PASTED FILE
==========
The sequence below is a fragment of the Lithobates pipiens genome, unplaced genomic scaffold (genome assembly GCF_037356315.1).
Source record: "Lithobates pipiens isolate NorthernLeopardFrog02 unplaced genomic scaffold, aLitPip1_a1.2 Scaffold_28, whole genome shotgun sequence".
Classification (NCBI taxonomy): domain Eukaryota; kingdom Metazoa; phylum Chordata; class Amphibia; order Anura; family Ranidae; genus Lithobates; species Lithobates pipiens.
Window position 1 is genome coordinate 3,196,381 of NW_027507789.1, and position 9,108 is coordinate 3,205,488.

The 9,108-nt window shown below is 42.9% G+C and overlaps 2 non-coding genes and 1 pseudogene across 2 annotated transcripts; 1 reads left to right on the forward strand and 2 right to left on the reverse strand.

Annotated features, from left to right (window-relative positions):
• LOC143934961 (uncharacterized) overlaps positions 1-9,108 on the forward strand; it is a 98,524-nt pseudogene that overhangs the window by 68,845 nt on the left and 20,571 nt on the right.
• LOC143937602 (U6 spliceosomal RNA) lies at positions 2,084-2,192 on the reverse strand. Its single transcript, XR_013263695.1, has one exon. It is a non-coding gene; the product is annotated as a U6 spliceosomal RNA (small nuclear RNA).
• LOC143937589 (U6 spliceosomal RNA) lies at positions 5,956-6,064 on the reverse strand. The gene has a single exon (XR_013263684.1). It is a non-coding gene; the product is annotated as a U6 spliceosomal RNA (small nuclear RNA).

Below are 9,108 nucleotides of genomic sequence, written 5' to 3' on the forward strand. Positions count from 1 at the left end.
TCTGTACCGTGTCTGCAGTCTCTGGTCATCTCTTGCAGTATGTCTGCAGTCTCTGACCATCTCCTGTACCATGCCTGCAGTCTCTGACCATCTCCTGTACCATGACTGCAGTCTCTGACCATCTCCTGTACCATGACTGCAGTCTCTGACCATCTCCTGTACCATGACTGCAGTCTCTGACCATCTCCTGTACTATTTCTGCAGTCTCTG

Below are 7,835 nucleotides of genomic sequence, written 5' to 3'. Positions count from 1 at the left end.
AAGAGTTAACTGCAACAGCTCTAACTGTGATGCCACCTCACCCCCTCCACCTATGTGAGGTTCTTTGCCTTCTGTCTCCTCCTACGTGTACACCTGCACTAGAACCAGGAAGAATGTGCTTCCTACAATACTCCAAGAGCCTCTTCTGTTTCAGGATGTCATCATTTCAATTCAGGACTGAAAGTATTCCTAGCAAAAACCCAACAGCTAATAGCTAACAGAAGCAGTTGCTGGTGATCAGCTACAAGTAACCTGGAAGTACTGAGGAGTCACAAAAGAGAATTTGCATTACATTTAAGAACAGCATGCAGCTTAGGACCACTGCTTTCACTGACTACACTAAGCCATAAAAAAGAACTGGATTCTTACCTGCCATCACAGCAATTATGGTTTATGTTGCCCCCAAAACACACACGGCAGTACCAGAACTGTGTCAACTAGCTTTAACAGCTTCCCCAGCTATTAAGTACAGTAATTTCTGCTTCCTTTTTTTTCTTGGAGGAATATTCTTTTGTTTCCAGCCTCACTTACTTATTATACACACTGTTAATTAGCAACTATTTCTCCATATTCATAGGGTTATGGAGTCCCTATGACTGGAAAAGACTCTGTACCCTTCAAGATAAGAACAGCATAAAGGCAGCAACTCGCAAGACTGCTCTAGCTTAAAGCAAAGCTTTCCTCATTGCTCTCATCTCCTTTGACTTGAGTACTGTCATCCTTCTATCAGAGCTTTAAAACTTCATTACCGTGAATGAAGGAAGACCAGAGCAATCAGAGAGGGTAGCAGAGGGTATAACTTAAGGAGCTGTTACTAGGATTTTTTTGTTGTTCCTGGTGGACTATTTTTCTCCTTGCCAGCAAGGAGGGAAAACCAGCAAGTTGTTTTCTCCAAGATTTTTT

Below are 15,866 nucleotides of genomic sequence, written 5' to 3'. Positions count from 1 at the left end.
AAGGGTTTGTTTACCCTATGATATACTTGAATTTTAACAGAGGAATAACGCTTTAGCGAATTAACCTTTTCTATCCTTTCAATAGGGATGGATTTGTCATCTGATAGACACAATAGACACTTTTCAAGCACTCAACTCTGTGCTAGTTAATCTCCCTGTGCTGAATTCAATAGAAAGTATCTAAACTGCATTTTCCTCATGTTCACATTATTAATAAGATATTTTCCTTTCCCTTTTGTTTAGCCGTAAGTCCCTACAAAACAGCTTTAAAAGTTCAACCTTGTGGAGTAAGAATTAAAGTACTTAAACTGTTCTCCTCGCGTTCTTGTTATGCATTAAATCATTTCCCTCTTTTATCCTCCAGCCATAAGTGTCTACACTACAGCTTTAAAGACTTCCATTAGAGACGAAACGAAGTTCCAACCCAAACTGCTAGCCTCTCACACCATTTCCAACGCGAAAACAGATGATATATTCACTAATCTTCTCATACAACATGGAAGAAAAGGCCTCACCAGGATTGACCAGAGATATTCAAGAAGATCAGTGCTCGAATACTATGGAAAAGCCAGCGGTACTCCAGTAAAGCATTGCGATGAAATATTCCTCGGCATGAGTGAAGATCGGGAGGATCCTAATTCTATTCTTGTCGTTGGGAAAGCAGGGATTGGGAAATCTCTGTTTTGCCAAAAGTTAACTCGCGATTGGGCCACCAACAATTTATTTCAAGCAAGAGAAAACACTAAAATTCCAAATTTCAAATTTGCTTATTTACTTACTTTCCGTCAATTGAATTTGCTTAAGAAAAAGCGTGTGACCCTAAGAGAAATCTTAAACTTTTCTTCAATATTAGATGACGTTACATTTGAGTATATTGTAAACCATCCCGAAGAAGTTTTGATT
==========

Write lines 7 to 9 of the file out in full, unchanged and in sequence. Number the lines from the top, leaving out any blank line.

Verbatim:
• LOC143934961 (uncharacterized) overlaps positions 1-9,108 on the forward strand; it is a 98,524-nt pseudogene that overhangs the window by 68,845 nt on the left and 20,571 nt on the right.
• LOC143937602 (U6 spliceosomal RNA) lies at positions 2,084-2,192 on the reverse strand. Its single transcript, XR_013263695.1, has one exon. It is a non-coding gene; the product is annotated as a U6 spliceosomal RNA (small nuclear RNA).
• LOC143937589 (U6 spliceosomal RNA) lies at positions 5,956-6,064 on the reverse strand. The gene has a single exon (XR_013263684.1). It is a non-coding gene; the product is annotated as a U6 spliceosomal RNA (small nuclear RNA).